25/04/2007 - Originally a manager, Ferenc Pusztai debuted on the film scene co-producing Gábor Fischer's Montecarlo! (2004) just before going on to produce Fresh Air [tráiler] by Ágnes Kocsis (see interview) for KMH Film, which won in 2006 won Best Feature Film at the Hungarian Film Week and screened in the Cannes sidebar section Critics Week.
Cineuropa: How was KMH Film created?
Ferenc Pusztai: I got acquainted with some students at the Hungarian Film Academy in 2002, we started to work on some films together and then, at the end of the Academy, I was the producer on their diploma films. It was a great experience, therefore we decided to stay together as a workshop, directors and producer together. We named this collaboration KMH Film. We focus on quality art films that are prepared as international co-productions.
Producing Fresh Air was very difficult (without any state funding, televisions or sponsors). How did you manage to see the project through to its successful end?
The hardest thing was to make decisions at each step of the way about whether I wanted to keep investing my private assets, after being continually turned down by [various] foundations. I decided to keep on sponsoring the film myself because I desperately believed in the director, the creative team and the power of the story.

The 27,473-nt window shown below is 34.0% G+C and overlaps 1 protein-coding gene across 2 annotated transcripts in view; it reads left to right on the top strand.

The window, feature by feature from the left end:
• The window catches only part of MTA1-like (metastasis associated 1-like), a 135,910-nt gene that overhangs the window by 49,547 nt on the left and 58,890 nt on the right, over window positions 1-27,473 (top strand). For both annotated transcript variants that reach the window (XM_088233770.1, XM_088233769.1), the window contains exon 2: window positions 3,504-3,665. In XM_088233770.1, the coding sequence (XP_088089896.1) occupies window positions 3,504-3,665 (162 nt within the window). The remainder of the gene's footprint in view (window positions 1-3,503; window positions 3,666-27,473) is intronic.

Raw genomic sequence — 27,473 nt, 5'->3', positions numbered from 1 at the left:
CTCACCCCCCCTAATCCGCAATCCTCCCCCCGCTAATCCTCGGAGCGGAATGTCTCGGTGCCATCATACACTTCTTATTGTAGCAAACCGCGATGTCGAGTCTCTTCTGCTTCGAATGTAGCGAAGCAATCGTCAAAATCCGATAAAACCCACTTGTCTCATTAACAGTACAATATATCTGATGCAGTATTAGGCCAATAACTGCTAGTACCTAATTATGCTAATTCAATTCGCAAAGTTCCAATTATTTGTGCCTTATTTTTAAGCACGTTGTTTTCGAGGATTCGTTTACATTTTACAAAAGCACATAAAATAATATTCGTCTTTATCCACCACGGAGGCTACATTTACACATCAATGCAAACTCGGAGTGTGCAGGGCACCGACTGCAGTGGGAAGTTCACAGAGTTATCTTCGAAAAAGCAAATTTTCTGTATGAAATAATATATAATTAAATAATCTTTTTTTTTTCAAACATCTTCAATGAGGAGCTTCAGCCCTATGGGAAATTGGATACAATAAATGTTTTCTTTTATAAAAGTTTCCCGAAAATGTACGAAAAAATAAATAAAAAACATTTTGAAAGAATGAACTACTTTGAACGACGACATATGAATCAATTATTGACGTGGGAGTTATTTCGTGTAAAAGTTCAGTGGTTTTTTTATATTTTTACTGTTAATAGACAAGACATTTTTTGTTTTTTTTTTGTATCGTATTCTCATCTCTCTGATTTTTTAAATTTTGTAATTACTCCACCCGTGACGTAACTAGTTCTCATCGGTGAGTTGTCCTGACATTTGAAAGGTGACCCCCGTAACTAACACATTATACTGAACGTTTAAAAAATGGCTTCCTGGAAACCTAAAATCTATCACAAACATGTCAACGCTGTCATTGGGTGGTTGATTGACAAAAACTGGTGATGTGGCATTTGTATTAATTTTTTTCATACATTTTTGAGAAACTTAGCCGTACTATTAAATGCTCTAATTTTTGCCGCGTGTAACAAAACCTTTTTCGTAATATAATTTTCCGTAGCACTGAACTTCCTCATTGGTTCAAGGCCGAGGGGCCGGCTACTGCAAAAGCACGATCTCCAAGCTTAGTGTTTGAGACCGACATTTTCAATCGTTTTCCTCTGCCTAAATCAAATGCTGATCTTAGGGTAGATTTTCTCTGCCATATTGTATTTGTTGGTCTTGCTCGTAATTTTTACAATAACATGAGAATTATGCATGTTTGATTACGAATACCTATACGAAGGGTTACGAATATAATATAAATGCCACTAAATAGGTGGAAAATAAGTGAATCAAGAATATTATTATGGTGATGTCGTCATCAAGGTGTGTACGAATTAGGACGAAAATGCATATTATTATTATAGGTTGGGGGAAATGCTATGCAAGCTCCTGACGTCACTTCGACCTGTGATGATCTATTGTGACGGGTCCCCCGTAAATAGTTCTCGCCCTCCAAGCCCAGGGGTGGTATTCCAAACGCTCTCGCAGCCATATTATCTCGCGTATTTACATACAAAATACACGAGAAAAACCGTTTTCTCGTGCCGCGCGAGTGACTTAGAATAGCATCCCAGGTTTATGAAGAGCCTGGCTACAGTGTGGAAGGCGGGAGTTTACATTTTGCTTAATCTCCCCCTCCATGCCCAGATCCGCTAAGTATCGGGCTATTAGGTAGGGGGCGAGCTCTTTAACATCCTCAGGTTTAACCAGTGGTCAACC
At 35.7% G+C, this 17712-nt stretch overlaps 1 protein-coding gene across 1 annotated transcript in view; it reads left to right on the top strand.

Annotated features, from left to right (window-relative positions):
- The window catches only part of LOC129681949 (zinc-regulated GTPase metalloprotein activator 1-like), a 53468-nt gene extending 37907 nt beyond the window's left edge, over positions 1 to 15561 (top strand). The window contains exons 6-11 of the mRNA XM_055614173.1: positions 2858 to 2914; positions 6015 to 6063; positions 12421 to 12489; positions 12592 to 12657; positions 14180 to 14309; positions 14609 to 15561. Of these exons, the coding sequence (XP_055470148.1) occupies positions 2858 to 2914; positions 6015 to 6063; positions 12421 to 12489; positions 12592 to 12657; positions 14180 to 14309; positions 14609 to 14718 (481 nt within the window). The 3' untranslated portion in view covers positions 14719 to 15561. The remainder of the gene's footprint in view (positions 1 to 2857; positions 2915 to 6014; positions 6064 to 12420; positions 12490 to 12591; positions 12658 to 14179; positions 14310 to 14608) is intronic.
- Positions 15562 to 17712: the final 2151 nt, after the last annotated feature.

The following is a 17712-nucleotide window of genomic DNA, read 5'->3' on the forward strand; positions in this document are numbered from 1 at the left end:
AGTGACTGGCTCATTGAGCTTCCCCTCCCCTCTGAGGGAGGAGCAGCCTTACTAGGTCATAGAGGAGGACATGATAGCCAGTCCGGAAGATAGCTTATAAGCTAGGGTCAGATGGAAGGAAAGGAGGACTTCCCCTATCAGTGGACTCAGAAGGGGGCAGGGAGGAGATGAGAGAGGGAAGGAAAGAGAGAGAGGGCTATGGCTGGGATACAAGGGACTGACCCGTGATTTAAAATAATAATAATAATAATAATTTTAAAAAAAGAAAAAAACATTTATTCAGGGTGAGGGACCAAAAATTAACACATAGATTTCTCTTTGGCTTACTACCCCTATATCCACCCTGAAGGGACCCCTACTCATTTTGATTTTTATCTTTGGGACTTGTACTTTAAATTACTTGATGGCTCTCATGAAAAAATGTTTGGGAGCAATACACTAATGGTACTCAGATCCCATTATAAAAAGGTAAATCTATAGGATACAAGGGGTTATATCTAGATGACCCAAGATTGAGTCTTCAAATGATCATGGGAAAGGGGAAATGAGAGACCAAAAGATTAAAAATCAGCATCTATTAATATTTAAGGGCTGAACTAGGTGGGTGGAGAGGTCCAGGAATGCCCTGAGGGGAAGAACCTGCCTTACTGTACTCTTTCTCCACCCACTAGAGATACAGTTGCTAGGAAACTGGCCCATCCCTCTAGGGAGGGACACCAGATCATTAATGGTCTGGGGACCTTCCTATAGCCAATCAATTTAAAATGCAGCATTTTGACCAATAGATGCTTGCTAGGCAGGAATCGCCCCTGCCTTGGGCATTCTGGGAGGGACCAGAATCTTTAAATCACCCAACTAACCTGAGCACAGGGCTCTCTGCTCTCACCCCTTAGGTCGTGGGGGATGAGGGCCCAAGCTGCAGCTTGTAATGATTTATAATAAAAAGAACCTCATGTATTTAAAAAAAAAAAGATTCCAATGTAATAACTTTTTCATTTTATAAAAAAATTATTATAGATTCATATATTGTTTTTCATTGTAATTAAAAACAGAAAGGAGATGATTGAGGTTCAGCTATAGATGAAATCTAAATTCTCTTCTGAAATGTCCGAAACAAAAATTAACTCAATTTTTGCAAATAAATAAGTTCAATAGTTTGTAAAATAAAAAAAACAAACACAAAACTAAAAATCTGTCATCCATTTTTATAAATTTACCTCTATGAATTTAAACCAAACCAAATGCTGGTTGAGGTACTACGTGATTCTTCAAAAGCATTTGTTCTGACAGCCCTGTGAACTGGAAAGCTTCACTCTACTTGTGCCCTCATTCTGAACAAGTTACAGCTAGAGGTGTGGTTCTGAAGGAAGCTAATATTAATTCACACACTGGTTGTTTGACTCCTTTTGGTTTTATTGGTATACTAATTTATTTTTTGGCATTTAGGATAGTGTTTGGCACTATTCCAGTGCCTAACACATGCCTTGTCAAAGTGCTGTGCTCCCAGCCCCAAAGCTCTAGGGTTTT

What do you think of the current financing film system in Hungary?
The Hungarian system is based on one supporting institution (MMKA - Motion Picture Public Foundation). Sometimes they find it hard to make quick decisions, although they're absolutely committed to serving the Hungarian film industry.
Is it easy for young producers and filmmakers?
It is not easy at all. The major problem is that there are no applications for beginners. They have to compete with those filmmakers who have been in the business for a long time. It is obvious that those who have made several films and have more experience will have a much greater chance of winning.
Could European co-productions be a solution?
European co-productions are great for Hungary, and ever since the new film law was passed two and a half years ago filmmaking procedures have received more support. It is worth it for foreign producers to become partners in Hungarian productions.
What do you think of the "new wave" of young Hungarian filmmakers? Which directors would you like to work with?
I believe that the new wave of Hungarian filmmakers is extremely good. They have also recently become internationally renowned as well. I would like to work with many Hungarian directors. Currently, I’m working with four directors (Ágnes Kocsis, Réka Szabó, Attila Gigor and Balázs Krasznahorkai) and if I have to name somebody above them, it would be György Pálfy.
What are your upcoming projects?
Our next project under pre-production is Nyomozó (The Investigator) and we have also four feature films in development: Pál Adrienn, Egykéthá (Onetwothree), Nietzche’s Back and Team building.
What do you expect from the EFP Producers on the Move initiative?
I expect to continue building my professional network, which enables me to be more determined both in the Hungarian market and in the international co-production market. I participated in the last ACE workshop. And being a Hungarian producer with limited co-production experience, the theoretical knowledge I gained, setting up a network and the continuous availability of industry professionals for consulting purposes are very useful. Although I was focused on increasing my knowledge at the workshop, my skills also improved very much.